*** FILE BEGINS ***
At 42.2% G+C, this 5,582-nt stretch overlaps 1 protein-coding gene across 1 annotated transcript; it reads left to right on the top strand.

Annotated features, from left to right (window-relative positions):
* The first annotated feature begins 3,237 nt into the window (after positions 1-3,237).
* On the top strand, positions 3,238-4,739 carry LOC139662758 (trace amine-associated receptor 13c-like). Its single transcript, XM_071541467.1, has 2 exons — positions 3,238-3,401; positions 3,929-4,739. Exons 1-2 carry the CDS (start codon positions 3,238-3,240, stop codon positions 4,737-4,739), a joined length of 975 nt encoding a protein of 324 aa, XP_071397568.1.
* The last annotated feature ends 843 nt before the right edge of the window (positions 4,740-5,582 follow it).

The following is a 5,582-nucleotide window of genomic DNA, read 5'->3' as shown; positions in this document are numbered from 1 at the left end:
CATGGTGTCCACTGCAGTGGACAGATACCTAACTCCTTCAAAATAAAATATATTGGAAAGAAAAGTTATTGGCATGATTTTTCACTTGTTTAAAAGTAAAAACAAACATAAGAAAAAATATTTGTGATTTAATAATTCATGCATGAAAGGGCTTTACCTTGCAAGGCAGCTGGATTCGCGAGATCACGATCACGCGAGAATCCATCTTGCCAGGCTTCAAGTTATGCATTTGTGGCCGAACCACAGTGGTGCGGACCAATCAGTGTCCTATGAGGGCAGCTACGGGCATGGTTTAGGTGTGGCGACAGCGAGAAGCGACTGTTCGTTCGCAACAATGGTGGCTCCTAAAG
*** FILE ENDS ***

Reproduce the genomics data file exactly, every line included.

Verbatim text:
At 42.2% G+C, this 5,582-nt stretch overlaps 1 protein-coding gene across 1 annotated transcript; it reads left to right on the top strand.

Annotated features, from left to right (window-relative positions):
* The first annotated feature begins 3,237 nt into the window (after positions 1-3,237).
* On the top strand, positions 3,238-4,739 carry LOC139662758 (trace amine-associated receptor 13c-like). Its single transcript, XM_071541467.1, has 2 exons — positions 3,238-3,401; positions 3,929-4,739. Exons 1-2 carry the CDS (start codon positions 3,238-3,240, stop codon positions 4,737-4,739), a joined length of 975 nt encoding a protein of 324 aa, XP_071397568.1.
* The last annotated feature ends 843 nt before the right edge of the window (positions 4,740-5,582 follow it).

The following is a 5,582-nucleotide window of genomic DNA, read 5'->3' as shown; positions in this document are numbered from 1 at the left end:
CATGGTGTCCACTGCAGTGGACAGATACCTAACTCCTTCAAAATAAAATATATTGGAAAGAAAAGTTATTGGCATGATTTTTCACTTGTTTAAAAGTAAAAACAAACATAAGAAAAAATATTTGTGATTTAATAATTCATGCATGAAAGGGCTTTACCTTGCAAGGCAGCTGGATTCGCGAGATCACGATCACGCGAGAATCCATCTTGCCAGGCTTCAAGTTATGCATTTGTGGCCGAACCACAGTGGTGCGGACCAATCAGTGTCCTATGAGGGCAGCTACGGGCATGGTTTAGGTGTGGCGACAGCGAGAAGCGACTGTTCGTTCGCAACAATGGTGGCTCCTAAAG